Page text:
On 10 January 2017, Iberia Express flight IBS 3674 from Madrid to Berlin was cancelled. The official reason was a “supposed bomb threat,” according to ENAIRE, Spain's air navigation manager. All the passengers were evacuated and a “suspect” was interrogated by security forces, which also searched the whole plane looking for explosives.
Cancelado vuelo Iberia Express, IBS 3674, origen Madrid/Barajas, destino Berlín, por supuesta amenaza de explosivo (1/2)
— ENAIRE (@ENAIRE) 10 janvier 2017
Iberia Express flight IBS 3674, flying from Madrid/Barajas to Berlin, was canceled due to a suspected bomb threat.
The threat was unfounded, ENAIRE later tweeted, and several Spanish media outlets ran news briefs by the wire agencies EFE and Europa Press that recounted the official version of the “false bomb threat.” Spanish News Today, an English-language online newspaper, tells a similar tale.
Those articles, however, are scant on details of what exactly happened. A fellow passenger who was on IBS 3674 told this Global Voices author what they saw, which differs from the “false bomb threat” explanation offered by authorities. According to the eyewitness, who prefers to stay anonymous, a German-speaking passenger interrupted the cabin crew when they were giving the safety presentation and cried out that he wanted to speak with the pilot because there was a “terrorist on board.”
The alleged “terrorist on board” was a Lebanese man who was using two telephones at the same time and sending text messages in Arabic. The Lebanese passenger, who was flying from Casablanca to Berlin, was upset about what was happening, the eyewitness said, and he showed what he carried in his handbag: a laptop and a reflex camera. However, given the insistence of the scared German-speaking passenger, the plane did not take off. And despite complaints by some of the other passengers, a “security procedure” had already started and could not be stopped. The Civil Guard, Spain's paramilitary national police force, entered the plane and started searching for a bomb, the eyewitness said. They also questioned the “suspect” in the cabin and later took him away.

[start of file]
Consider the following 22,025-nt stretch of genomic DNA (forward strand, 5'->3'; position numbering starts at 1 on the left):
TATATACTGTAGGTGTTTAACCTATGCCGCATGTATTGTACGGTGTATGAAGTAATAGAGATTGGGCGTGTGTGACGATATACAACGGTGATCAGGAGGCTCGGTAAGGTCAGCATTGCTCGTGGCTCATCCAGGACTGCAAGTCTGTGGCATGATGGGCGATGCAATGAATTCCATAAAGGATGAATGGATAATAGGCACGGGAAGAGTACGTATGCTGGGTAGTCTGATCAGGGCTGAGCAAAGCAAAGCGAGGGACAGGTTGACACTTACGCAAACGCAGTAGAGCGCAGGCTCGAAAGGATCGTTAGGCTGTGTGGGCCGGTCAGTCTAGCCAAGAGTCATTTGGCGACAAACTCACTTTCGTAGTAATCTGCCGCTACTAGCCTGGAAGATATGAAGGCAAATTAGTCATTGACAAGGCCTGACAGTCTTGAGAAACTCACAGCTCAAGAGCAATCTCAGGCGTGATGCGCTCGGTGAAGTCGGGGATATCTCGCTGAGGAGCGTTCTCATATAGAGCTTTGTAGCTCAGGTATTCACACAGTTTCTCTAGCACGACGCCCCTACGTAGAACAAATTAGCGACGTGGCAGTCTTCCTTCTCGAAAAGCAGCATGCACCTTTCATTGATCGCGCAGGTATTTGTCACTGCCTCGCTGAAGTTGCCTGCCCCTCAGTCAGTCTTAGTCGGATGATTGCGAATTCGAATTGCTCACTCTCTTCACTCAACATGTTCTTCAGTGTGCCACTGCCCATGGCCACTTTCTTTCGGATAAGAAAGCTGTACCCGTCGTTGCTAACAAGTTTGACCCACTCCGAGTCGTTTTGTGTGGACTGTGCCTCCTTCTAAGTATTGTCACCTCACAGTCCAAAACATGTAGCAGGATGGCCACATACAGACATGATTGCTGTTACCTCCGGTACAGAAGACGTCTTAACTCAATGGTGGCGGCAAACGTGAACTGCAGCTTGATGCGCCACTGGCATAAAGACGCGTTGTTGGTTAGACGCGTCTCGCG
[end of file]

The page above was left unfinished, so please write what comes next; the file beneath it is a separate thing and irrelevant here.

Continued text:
Some of the passengers demanded that the German-speaking passenger be removed from the plane or the company could be sued for discriminatory conduct, the eyewitness said. A Moroccan woman stood up and said she should also be detained, since she was wearing a veil. According to the eyewitness, the accuser was very restless and was eventually taken away by the Civil Guard. The rest of the passengers, according to the eyewitness, were not scared by the alleged threat, but angry with what had happened.
Later on, the commander announced that the flight was suspended because there were “problems with a conflictive passenger,” the eyewitness said, and the German-speaking accuser and the Lebanese passenger were released by the Civil Guard with no formal charges. The rest of the passengers were offered a flight the following morning, and they spent the night in several hotels near the airport.
This is not the first time a flight has been cancelled due to terrorism paranoia. In April 2016, Khairuldeen Makhzoomi, an Iraqi student, was removed from a Southwest Airlines flight in the US when another passenger complained that he was having a phone conversation in Arabic. In fact, Southwest Airlines has been accused numerous times of singling out Middle Eastern and Muslim passengers.
And in May 2016, Guido Menzi, an Italian economics professor, was questioned by authorities when a passenger alerted them about some suspicious symbols he was writing on a paper — turns out he was solving an equation.